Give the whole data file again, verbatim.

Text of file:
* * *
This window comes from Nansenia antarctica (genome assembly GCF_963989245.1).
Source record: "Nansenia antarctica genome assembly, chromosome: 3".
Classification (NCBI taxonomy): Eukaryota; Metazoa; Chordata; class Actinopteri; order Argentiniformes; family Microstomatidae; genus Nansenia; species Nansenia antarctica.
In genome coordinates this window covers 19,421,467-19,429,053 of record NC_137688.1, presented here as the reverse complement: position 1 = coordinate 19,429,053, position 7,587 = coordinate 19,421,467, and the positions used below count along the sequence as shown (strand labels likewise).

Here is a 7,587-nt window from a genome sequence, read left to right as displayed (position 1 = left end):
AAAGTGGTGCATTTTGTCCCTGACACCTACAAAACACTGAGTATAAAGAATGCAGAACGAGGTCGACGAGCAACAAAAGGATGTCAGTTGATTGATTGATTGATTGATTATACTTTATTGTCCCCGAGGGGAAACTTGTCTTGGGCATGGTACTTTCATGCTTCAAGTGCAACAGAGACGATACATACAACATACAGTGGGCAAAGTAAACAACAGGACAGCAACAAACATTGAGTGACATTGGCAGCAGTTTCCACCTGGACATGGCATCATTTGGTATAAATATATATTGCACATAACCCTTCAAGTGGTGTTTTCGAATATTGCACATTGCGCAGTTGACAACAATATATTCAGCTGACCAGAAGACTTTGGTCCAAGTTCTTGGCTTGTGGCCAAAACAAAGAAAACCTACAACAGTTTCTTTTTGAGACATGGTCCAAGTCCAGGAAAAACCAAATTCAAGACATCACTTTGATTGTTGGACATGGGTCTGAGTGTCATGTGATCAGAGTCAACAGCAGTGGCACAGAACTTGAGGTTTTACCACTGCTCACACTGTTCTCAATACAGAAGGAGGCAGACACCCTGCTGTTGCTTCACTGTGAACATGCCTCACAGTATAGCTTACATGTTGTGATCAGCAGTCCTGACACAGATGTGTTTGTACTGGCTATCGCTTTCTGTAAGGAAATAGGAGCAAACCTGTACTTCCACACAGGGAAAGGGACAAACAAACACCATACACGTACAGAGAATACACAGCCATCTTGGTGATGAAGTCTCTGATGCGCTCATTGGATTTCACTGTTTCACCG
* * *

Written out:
This window comes from Nansenia antarctica (genome assembly GCF_963989245.1).
Source record: "Nansenia antarctica genome assembly, chromosome: 3".
Classification (NCBI taxonomy): Eukaryota; Metazoa; Chordata; class Actinopteri; order Argentiniformes; family Microstomatidae; genus Nansenia; species Nansenia antarctica.
In genome coordinates this window covers 19,421,467-19,429,053 of record NC_137688.1, presented here as the reverse complement: position 1 = coordinate 19,429,053, position 7,587 = coordinate 19,421,467, and the positions used below count along the sequence as shown (strand labels likewise).

Here is a 7,587-nt window from a genome sequence, read left to right as displayed (position 1 = left end):
AAAGTGGTGCATTTTGTCCCTGACACCTACAAAACACTGAGTATAAAGAATGCAGAACGAGGTCGACGAGCAACAAAAGGATGTCAGTTGATTGATTGATTGATTGATTATACTTTATTGTCCCCGAGGGGAAACTTGTCTTGGGCATGGTACTTTCATGCTTCAAGTGCAACAGAGACGATACATACAACATACAGTGGGCAAAGTAAACAACAGGACAGCAACAAACATTGAGTGACATTGGCAGCAGTTTCCACCTGGACATGGCATCATTTGGTATAAATATATATTGCACATAACCCTTCAAGTGGTGTTTTCGAATATTGCACATTGCGCAGTTGACAACAATATATTCAGCTGACCAGAAGACTTTGGTCCAAGTTCTTGGCTTGTGGCCAAAACAAAGAAAACCTACAACAGTTTCTTTTTGAGACATGGTCCAAGTCCAGGAAAAACCAAATTCAAGACATCACTTTGATTGTTGGACATGGGTCTGAGTGTCATGTGATCAGAGTCAACAGCAGTGGCACAGAACTTGAGGTTTTACCACTGCTCACACTGTTCTCAATACAGAAGGAGGCAGACACCCTGCTGTTGCTTCACTGTGAACATGCCTCACAGTATAGCTTACATGTTGTGATCAGCAGTCCTGACACAGATGTGTTTGTACTGGCTATCGCTTTCTGTAAGGAAATAGGAGCAAACCTGTACTTCCACACAGGGAAAGGGACAAACAAACACCATACACGTACAGAGAATACACAGCCATCTTGGTGATGAAGTCTCTGATGCGCTCATTGGATTTCACTGTTTCACCG